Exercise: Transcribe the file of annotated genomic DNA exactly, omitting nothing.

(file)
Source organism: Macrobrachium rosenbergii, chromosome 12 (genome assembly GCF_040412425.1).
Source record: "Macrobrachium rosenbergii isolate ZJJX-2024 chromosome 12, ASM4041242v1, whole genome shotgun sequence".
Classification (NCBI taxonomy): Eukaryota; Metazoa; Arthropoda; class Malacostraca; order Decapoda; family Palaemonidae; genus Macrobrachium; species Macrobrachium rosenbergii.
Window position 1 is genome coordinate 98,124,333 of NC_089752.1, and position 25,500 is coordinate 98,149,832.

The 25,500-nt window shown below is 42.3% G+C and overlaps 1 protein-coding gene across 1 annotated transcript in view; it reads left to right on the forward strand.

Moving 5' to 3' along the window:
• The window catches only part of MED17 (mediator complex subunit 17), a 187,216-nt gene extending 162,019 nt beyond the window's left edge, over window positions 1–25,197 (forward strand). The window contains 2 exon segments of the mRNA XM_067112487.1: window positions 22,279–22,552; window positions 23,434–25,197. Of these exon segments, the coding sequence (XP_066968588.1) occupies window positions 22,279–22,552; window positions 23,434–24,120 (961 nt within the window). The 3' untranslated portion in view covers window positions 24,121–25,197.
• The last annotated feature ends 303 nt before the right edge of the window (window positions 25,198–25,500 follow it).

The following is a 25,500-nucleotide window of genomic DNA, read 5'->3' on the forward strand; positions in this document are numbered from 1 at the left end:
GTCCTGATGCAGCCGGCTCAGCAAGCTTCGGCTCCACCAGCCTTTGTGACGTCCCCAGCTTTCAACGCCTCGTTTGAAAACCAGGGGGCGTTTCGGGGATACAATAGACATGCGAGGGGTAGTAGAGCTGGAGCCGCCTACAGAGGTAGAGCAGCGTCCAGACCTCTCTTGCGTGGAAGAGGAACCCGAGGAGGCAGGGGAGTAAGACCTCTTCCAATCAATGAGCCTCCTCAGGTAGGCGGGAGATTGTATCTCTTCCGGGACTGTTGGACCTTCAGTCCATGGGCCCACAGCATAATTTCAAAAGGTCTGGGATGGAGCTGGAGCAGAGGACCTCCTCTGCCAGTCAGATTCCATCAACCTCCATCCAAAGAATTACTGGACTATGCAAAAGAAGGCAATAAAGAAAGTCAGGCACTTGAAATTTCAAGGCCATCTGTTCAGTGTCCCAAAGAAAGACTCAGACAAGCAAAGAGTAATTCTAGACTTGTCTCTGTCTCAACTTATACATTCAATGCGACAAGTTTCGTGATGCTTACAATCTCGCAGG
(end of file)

Source organism: Macrobrachium rosenbergii, chromosome 12 (genome assembly GCF_040412425.1).
Source record: "Macrobrachium rosenbergii isolate ZJJX-2024 chromosome 12, ASM4041242v1, whole genome shotgun sequence".
Classification (NCBI taxonomy): Eukaryota; Metazoa; Arthropoda; class Malacostraca; order Decapoda; family Palaemonidae; genus Macrobrachium; species Macrobrachium rosenbergii.
Window position 1 is genome coordinate 98,124,333 of NC_089752.1, and position 25,500 is coordinate 98,149,832.

The 25,500-nt window shown below is 42.3% G+C and overlaps 1 protein-coding gene across 1 annotated transcript in view; it reads left to right on the forward strand.

Moving 5' to 3' along the window:
• The window catches only part of MED17 (mediator complex subunit 17), a 187,216-nt gene extending 162,019 nt beyond the window's left edge, over window positions 1–25,197 (forward strand). The window contains 2 exon segments of the mRNA XM_067112487.1: window positions 22,279–22,552; window positions 23,434–25,197. Of these exon segments, the coding sequence (XP_066968588.1) occupies window positions 22,279–22,552; window positions 23,434–24,120 (961 nt within the window). The 3' untranslated portion in view covers window positions 24,121–25,197.
• The last annotated feature ends 303 nt before the right edge of the window (window positions 25,198–25,500 follow it).

The following is a 25,500-nucleotide window of genomic DNA, read 5'->3' on the forward strand; positions in this document are numbered from 1 at the left end:
GTCCTGATGCAGCCGGCTCAGCAAGCTTCGGCTCCACCAGCCTTTGTGACGTCCCCAGCTTTCAACGCCTCGTTTGAAAACCAGGGGGCGTTTCGGGGATACAATAGACATGCGAGGGGTAGTAGAGCTGGAGCCGCCTACAGAGGTAGAGCAGCGTCCAGACCTCTCTTGCGTGGAAGAGGAACCCGAGGAGGCAGGGGAGTAAGACCTCTTCCAATCAATGAGCCTCCTCAGGTAGGCGGGAGATTGTATCTCTTCCGGGACTGTTGGACCTTCAGTCCATGGGCCCACAGCATAATTTCAAAAGGTCTGGGATGGAGCTGGAGCAGAGGACCTCCTCTGCCAGTCAGATTCCATCAACCTCCATCCAAAGAATTACTGGACTATGCAAAAGAAGGCAATAAAGAAAGTCAGGCACTTGAAATTTCAAGGCCATCTGTTCAGTGTCCCAAAGAAAGACTCAGACAAGCAAAGAGTAATTCTAGACTTGTCTCTGTCTCAACTTATACATTCAATGCGACAAGTTTCGTGATGCTTACAATCTCGCAGG